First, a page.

my condolences

Discussion in 'All Languages' started by ThomasK, Jan 8, 2019.

  1. ThomasK Senior Member

    (near) Kortrijk, Belgium
    Belgium, Dutch
    In Dutch we use something like "sincere/deep participation": innige deelneming (deel=part). I suppose in a lot of languages there is this idea of sharing, expressed either by something like "part/share" or "together [con-] in grief [dolor]". Or what do you use? Some background about the meaning of the expression is welcome.

    In Dutch it is also used in some ironical or even sarcastic sense: if someone is going for an undertaking/ initiative that is bound to fail, we might use the expression to suggest in advance that it won't work. Maybe you have this use in your language as well...
     
  2. TheCrociato91 Senior Member

    Brescia, Italy
    Italian - Northern Italy
    In Italian we say: condoglianze (same as the English condolences), which like you said suggests the idea of sharing the pain, suffering together. On a more formal level (especially in written messages), one may add: le mie più sentite condoglianze (= my most heart-felt condolences).

    I think this could apply to the Italian condoglianze too. But I feel like we mostly use it in an ironical way when someone is forced to bear something unpleasant, as in:
    a) Domani viene a trovarmi mia suocera. (= My mother-in-law is coming over tomorrow)
    b) Condoglianze!

    (Not sure if the above is understandable in all cultures, so I'll add a rider; in Italy mother-in-laws are stereotypically considered annoying / not fun to be around, hence condolences).
     
  3. Dymn

    Dymn Senior Member

    Catalonia
    Catalan (native) & Castilian
    Apart from "mis condolencias", in Spanish you can also say pésame ("it weighs me", like, it deeply affects me), for example "mi más sentido pésame" (as in #2), or also "te acompaño en el sentimiento" ("I share your feeling"). The latter is pretty common in the sarcastic sense, which I'd say is closer to what TheCrociato describes.
     
  4. apmoy70

    apmoy70 Senior Member

    Greek
    In Greek it's «συλλυπητήρια» [si.li.piˈti.ɾi.a] (neut. nom. pl.) which is something like sharing the sadness:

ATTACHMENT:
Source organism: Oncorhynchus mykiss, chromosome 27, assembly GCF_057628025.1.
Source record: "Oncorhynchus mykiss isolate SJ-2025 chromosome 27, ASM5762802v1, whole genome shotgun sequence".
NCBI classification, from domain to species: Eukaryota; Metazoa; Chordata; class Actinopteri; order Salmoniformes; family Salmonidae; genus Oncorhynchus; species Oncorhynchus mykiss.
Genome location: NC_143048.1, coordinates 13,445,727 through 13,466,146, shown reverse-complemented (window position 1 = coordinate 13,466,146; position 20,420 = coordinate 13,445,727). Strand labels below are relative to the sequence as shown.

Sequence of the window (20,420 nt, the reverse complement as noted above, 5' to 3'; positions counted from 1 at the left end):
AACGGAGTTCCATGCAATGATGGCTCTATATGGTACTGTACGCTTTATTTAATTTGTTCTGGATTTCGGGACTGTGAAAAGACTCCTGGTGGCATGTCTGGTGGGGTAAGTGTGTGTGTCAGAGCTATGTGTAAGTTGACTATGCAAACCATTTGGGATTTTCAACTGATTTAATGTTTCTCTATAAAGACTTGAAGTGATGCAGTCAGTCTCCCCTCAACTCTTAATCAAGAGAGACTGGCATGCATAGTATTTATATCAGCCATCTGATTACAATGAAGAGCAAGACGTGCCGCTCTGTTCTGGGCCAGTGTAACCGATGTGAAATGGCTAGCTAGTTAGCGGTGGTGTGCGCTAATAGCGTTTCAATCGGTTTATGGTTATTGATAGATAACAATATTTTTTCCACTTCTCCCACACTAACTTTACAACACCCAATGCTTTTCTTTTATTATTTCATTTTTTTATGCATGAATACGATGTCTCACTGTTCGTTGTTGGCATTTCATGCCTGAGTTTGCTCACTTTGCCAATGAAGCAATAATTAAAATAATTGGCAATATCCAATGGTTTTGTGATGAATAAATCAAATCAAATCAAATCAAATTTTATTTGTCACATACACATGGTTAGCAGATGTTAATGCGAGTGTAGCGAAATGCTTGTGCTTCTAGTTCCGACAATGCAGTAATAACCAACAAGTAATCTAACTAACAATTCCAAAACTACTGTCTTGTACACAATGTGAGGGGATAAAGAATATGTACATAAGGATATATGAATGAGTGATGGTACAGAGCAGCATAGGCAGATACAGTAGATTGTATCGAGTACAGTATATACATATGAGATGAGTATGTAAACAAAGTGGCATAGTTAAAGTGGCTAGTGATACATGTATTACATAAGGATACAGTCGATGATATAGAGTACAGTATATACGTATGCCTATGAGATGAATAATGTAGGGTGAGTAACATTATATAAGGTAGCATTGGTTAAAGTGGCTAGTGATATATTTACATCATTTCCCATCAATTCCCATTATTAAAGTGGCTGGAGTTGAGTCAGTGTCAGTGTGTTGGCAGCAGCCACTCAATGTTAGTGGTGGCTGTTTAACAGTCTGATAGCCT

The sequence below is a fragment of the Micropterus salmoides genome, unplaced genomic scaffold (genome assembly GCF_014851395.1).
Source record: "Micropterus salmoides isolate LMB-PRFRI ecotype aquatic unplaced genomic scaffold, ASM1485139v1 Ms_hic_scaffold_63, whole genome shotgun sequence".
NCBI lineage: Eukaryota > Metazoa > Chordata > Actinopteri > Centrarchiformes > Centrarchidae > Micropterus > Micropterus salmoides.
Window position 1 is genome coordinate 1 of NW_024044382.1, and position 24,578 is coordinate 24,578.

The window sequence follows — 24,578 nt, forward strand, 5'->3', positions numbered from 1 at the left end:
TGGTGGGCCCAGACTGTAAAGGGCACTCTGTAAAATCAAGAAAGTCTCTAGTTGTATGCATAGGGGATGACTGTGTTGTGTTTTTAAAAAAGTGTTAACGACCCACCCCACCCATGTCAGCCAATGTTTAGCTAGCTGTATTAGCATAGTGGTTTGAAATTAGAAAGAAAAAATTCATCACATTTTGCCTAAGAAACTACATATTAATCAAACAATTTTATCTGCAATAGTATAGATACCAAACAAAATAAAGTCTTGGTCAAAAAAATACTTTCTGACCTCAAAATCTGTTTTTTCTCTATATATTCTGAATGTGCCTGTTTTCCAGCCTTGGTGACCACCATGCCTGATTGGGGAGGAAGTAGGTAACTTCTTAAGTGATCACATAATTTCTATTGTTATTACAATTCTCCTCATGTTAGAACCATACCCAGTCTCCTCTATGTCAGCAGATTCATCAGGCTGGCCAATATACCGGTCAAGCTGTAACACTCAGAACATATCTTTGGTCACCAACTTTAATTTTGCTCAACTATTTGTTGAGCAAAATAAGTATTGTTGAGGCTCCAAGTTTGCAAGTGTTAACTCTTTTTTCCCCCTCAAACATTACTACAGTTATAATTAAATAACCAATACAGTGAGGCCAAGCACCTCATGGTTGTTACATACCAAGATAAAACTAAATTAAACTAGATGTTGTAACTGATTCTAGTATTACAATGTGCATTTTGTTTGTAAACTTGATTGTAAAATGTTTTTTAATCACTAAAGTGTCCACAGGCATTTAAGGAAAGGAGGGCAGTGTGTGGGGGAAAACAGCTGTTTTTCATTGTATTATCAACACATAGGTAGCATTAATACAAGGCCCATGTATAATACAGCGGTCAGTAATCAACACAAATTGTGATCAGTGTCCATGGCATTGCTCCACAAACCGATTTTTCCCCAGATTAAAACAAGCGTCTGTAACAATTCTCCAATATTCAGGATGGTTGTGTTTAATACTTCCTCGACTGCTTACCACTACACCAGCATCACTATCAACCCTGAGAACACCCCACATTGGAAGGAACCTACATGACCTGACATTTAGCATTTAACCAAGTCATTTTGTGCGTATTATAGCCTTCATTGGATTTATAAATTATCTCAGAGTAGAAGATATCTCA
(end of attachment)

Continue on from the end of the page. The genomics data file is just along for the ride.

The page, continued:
«Συν» [sin] (preposition) < Classical prep. & prefix «σύν» sún (which becomes «συλ-» with assimilation) + «λύπη» [ˈli.pi] (fem.) < Classical fem. «λύπη» lúpē.
    Sarcastically we too can use in similar circumstances to TheCrociato's example.
     
  5. eno2

    eno2 Senior Member

    El Hierro de Canarias
    Dutch-Flemish
    (mis condolencias mi más sentido pésame) are not usable in sarcastic sense?
     
  6. Awwal12

    Awwal12 Senior Member

    Moscow, the RF
    Russian
    Russian utilizes a full morphological calque: "мои соболезнования" (moí soboléznovaniya). All it comes from Latin through various mediums, of course.
     
  7. AndrasBP

    AndrasBP Senior Member

    Budapest, Hungary
    Hungarian
    In Hungarian, it's the same as in Dutch:

    (őszinte) részvétem

    őszinte = honest, sincere
    részvét = participation, part-taking (rész = part)
    -em = my


    An ironic/sarcastic use is also possible.
     
  8. MiguelitOOO

    MiguelitOOO Senior Member

    Español - México
    Not in funerals, obviously, but if someone drops his only slice of pizza on the dirty floor, you can say to him "mis condolencias" or "mi más sentido pésame" (you can only say it among friends).
     
  9. Armas Senior Member

    Finnish
    Finnish:

    osanotto "part-taking"
    surunvalittelu "grief-lamenting"

    If it's not because of a death, you can use the verb valittaa which has three meanings: 1) "to lament" 2) "to be sorry" 3) "to complain".
     
  10. merquiades

    merquiades Senior Member

    Lorraine in France
    English (US Northeast)
    In English besides "give someone your (sincere) condolences" you could say "I feel (share in) your pain, your grief" , "I'm with you in your sorrow", "I take part in the (your) mourning of______" . "Please accept my (deepest) sympathy." That shows commiseration. Though the most common way to give condolences is "sorry for your loss."

    Someone might say "my condolences" if you drop a piece of pizza but you're taking the risk people won't appreciate this sense of humor.


    In French
    "Crois/croyez à toute ma sympathie"
    " Je te/vous présente mes (sinceres) condoléances"
     
    Last edited: Jan 13, 2019 at 11:48 PM
  11. Stoggler

    Stoggler Senior Member

    Sussex, GBR
    UK English
    The ones I've put in italics sound insincere (and potentially patronising) to my British English ears/eyes.

    The one in bold is, I think, the most common one over here in Britain too (and most natural sounding).
     
  12. Penyafort

    Penyafort Senior Member

    Catalan (Catalonia), Spanish (Spain)
    In Catalan:

    (formal)
    Rebeu/Accepteu l'expressió del meu condol. ("Receive/Accept the expression of my condolence")

    (less formal)
    El meu condol més sincer. ("My most sincere condolence")
    Us/T' acompanyo en el sentiment. ("I accompany you/sympathize with you in the feeling")


    Condol is a postverbal noun from condoldre's "feel grief with someone" [< Latin condolere "suffer with someone", from com "with, together" + dolere "to grieve"]
     

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